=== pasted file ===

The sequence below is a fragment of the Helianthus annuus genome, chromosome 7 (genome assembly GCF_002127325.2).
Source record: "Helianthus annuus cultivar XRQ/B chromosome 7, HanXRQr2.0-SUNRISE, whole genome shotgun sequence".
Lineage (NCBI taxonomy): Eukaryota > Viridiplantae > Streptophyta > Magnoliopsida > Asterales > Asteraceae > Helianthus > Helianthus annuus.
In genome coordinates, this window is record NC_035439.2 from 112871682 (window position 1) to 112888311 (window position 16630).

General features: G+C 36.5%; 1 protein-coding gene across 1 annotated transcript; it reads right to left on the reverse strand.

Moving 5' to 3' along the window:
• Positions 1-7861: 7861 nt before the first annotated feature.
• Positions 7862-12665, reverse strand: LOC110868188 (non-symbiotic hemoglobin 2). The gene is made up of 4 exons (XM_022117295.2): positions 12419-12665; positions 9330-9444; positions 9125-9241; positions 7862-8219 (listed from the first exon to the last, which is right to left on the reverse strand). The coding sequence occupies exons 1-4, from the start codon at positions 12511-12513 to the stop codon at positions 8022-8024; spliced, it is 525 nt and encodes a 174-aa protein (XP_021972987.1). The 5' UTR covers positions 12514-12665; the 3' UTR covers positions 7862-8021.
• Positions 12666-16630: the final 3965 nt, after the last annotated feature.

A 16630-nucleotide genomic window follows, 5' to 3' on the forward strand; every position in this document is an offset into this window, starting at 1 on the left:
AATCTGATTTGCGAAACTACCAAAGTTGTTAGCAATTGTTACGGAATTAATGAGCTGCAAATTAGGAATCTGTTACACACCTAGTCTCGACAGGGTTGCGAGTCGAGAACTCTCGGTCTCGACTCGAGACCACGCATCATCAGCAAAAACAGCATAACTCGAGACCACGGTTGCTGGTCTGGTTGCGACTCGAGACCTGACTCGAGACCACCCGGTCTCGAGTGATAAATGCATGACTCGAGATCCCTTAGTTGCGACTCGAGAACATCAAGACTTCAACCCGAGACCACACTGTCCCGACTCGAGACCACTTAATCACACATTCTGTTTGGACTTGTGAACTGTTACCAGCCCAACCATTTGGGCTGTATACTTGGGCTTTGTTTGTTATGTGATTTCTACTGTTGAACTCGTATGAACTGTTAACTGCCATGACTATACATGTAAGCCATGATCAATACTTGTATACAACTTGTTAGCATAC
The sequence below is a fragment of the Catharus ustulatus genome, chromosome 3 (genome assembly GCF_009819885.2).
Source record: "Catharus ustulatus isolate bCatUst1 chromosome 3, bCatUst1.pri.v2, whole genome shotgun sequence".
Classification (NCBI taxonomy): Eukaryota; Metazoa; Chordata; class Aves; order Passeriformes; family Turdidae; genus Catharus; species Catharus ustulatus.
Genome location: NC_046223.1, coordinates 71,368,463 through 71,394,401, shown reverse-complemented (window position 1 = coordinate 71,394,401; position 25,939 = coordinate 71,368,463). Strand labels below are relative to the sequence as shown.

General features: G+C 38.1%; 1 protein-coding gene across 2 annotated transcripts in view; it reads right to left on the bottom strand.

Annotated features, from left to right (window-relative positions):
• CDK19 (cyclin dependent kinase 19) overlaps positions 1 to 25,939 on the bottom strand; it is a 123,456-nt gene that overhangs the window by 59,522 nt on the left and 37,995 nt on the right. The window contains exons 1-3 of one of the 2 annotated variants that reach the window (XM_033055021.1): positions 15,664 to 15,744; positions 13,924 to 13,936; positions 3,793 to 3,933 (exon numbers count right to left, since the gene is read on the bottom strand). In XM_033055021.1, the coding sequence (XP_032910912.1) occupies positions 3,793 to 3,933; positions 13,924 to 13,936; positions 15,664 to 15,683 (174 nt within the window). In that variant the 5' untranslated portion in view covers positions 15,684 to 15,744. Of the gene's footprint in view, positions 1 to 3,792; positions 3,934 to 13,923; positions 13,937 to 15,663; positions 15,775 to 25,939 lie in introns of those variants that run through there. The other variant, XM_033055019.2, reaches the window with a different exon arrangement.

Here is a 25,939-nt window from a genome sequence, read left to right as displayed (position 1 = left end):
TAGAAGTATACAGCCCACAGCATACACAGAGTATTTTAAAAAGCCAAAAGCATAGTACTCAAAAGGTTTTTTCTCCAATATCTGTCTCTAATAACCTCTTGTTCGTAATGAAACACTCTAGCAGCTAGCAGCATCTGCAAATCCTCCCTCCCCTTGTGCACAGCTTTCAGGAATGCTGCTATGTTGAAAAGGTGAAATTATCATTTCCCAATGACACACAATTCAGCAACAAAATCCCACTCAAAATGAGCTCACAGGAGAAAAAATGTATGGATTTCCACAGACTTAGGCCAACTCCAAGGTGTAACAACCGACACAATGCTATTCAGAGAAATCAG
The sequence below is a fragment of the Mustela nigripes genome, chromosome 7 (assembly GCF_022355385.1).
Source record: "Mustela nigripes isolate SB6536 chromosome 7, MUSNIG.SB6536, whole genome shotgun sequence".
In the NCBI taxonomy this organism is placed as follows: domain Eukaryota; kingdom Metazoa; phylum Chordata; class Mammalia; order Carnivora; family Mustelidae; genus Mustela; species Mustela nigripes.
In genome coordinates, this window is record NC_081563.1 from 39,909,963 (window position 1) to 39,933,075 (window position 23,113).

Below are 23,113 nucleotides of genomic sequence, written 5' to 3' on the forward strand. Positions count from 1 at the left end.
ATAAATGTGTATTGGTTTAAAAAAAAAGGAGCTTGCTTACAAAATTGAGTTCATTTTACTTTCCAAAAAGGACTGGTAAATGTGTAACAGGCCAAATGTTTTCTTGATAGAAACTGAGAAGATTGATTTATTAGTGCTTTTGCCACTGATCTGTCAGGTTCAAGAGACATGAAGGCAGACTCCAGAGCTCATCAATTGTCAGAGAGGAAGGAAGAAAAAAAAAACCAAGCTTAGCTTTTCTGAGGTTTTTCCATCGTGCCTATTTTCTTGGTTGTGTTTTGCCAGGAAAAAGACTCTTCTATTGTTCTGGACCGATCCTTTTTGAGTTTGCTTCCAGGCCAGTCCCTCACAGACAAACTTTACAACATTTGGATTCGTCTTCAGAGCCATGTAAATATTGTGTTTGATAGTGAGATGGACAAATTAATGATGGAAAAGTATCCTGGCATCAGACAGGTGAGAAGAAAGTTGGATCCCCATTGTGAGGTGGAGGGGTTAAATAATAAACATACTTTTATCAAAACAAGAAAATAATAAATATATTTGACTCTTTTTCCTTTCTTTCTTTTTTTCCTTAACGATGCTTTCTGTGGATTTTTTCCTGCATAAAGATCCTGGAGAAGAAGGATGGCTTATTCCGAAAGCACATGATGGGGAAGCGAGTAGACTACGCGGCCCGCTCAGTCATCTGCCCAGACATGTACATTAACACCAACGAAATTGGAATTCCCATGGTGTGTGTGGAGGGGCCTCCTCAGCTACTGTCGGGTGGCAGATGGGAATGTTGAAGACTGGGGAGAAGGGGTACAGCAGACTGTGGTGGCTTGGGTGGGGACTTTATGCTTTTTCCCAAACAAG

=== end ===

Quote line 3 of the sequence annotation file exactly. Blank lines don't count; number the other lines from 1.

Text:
Lineage (NCBI taxonomy): Eukaryota > Viridiplantae > Streptophyta > Magnoliopsida > Asterales > Asteraceae > Helianthus > Helianthus annuus.